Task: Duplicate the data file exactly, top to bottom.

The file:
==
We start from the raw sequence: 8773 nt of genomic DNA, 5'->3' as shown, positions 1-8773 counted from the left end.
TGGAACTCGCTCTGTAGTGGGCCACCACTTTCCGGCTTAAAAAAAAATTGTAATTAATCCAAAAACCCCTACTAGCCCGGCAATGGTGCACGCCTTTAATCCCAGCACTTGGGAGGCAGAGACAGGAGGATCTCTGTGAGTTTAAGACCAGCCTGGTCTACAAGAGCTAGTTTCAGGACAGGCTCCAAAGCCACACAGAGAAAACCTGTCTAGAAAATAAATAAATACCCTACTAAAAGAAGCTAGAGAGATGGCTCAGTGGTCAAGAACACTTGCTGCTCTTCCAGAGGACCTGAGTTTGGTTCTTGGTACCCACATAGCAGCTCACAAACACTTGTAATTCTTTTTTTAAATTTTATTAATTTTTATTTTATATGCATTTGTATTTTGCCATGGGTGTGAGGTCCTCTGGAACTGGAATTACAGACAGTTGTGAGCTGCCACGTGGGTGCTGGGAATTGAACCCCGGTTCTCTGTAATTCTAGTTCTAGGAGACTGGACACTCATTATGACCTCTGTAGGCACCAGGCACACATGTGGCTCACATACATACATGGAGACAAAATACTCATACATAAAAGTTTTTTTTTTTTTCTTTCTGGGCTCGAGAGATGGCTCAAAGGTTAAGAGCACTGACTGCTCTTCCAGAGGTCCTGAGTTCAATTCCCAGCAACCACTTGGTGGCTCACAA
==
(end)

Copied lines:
We start from the raw sequence: 8773 nt of genomic DNA, 5'->3' as shown, positions 1-8773 counted from the left end.
TGGAACTCGCTCTGTAGTGGGCCACCACTTTCCGGCTTAAAAAAAAATTGTAATTAATCCAAAAACCCCTACTAGCCCGGCAATGGTGCACGCCTTTAATCCCAGCACTTGGGAGGCAGAGACAGGAGGATCTCTGTGAGTTTAAGACCAGCCTGGTCTACAAGAGCTAGTTTCAGGACAGGCTCCAAAGCCACACAGAGAAAACCTGTCTAGAAAATAAATAAATACCCTACTAAAAGAAGCTAGAGAGATGGCTCAGTGGTCAAGAACACTTGCTGCTCTTCCAGAGGACCTGAGTTTGGTTCTTGGTACCCACATAGCAGCTCACAAACACTTGTAATTCTTTTTTTAAATTTTATTAATTTTTATTTTATATGCATTTGTATTTTGCCATGGGTGTGAGGTCCTCTGGAACTGGAATTACAGACAGTTGTGAGCTGCCACGTGGGTGCTGGGAATTGAACCCCGGTTCTCTGTAATTCTAGTTCTAGGAGACTGGACACTCATTATGACCTCTGTAGGCACCAGGCACACATGTGGCTCACATACATACATGGAGACAAAATACTCATACATAAAAGTTTTTTTTTTTTTCTTTCTGGGCTCGAGAGATGGCTCAAAGGTTAAGAGCACTGACTGCTCTTCCAGAGGTCCTGAGTTCAATTCCCAGCAACCACTTGGTGGCTCACAA